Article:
. On the variety of thoughts. XCI. De cogitationum varietate. WHEN I bethink myself, how Ubi cogito, quàm ab hoc vitæ eternity depends upon this mo- momento pendet æternitas, miment of life, I wonder how I ror posse me quid aliud, præter can think of any thing, but hea. cælum, meditari: ubi video coven: but, when I see the distrac- gitationum mearum distractiones tions of mythoughts, and the aber varias, vitæque meæ aberrarations of my life, I wonder, how I tiones, miror rursum, quomodo can be so betwitched, as, while ita possim fascinari, ut cælum I believe a heaven, so to forget hoc, quod credo, adeò obliviscar. it. All that I can do, is, to be Quod unum modò facere possum, angry at mine own vanity. My illud est, vanitati meæ succenthoughts would not be so many, sere. Non ita variæ essent coif they were all right. There gitationes meæ, si rectæ forent are ten thousand by-ways, for omnes. Pro uno directo tramite, one direct. As there is but one mille sunt devia. Ut unum tanheaven, so there is but one way tùm cælum est, ita una est, quæ to it; that living way, wherein eò ducit, via ; viva illa nempe I walk by faith, by obedience. via, in quà, fide et obedientiâ All things, the more perfect ambulo. Quo perfectiora sunt they are, the more do they re- omnia, eo se magis ad unitatem duce themselves towards that illam, quæ perfectionis omnis unity, which is the centre of all centrum est, reducunt. perfection.

O thou, who art one and infi- () tu, qui unus es idemque innite, draw in my heart, from all finitus, retrahe cor meum, ab these straggling and unprofitable omnibus vagis inutilibusque cocogitations, and confine it to gitationibus ; affigeque me tuo thy heaven, and to thyself who cælo, tibique ipsi qui cæli illius art the heaven of that heaven. cælum es. Nulla mihi, nisi in Let me have no life, but in thee; te, vita sit; nulla cura, nisi te no care, but to enjoy thee; no fruendi; nulla, nisi gloriæ tuæ, ambition, but thy glory. Oh, ambitio. Fac me sic, ante temmake me thus imperfectly pus, imperfectè fælicem; ut, happy, before my time; that, ubi tempus non erit amplius, when my time shall be no more, perfectè beatus esse possim per I may be perfectly happy with omnem æternitatem. thee in all eternity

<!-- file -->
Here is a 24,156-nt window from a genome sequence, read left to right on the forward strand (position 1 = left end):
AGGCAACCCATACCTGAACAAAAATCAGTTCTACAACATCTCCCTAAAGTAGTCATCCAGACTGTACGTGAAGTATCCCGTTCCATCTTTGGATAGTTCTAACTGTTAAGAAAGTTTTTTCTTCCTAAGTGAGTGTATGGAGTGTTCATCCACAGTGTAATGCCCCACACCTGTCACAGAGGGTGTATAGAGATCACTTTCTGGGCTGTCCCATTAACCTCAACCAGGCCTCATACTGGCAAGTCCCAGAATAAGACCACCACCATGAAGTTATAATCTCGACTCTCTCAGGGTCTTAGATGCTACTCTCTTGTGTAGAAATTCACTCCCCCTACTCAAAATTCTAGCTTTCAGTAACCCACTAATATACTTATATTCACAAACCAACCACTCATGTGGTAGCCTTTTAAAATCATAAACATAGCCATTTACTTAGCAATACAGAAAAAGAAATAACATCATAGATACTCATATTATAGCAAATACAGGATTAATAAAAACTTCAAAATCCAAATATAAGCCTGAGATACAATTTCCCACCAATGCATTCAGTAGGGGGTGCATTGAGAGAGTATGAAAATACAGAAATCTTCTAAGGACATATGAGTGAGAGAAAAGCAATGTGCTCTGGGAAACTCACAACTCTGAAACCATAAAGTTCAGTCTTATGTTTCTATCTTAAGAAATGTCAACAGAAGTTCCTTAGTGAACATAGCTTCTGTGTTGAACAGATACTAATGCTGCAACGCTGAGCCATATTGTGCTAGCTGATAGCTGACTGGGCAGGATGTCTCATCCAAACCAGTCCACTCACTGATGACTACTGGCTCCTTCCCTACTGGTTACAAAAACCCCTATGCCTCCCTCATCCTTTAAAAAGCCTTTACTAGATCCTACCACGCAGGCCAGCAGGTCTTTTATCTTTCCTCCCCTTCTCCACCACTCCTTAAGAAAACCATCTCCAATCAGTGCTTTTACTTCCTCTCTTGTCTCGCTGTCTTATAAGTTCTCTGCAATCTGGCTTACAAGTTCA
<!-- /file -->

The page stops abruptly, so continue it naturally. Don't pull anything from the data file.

On the sight of a harlot XCII. Ad conspectum meretricis plaustro carted.

exceptæ publicisque contumeliis

expositæ. With what noise, and tumult, QUANTO cum strepitu, ac tumuland zeal of solemn justice, is tu, zeloque publicæ justitiæ, puthis sin punished ! The streets nitur peccatum hoc! Neque are not more full of beholders, pleniores sunt plateæ spectan_ than clamours. Every one strives tium oculis, quàm clamoribus in.

to express his detestation of the sectantium. Contendit unusfact, by some token of revenge: quisque odium facti, aliquo vinone casts mire, another water, dictæ symbolo, testari : cænum another rotten eggs, upon the hic, ille aquam, alius quis oya miserable offender. Neither, putrida, in miseram conjicit meindeed, is she worthy of less : retricem. Nec quo, certè, mibut, in the mean time, no man nore supplicio digna illa est : at looks home to himself. It is no nemo, interea, domum reflectit uncharity to say, That too many oculos, ut se videat. Nullus in insult in this just punishment, charitatem peccaverim, si disero, who have deserved more. Multos justæ huic pænæ insul.

tare acriùs, qui meruerint gra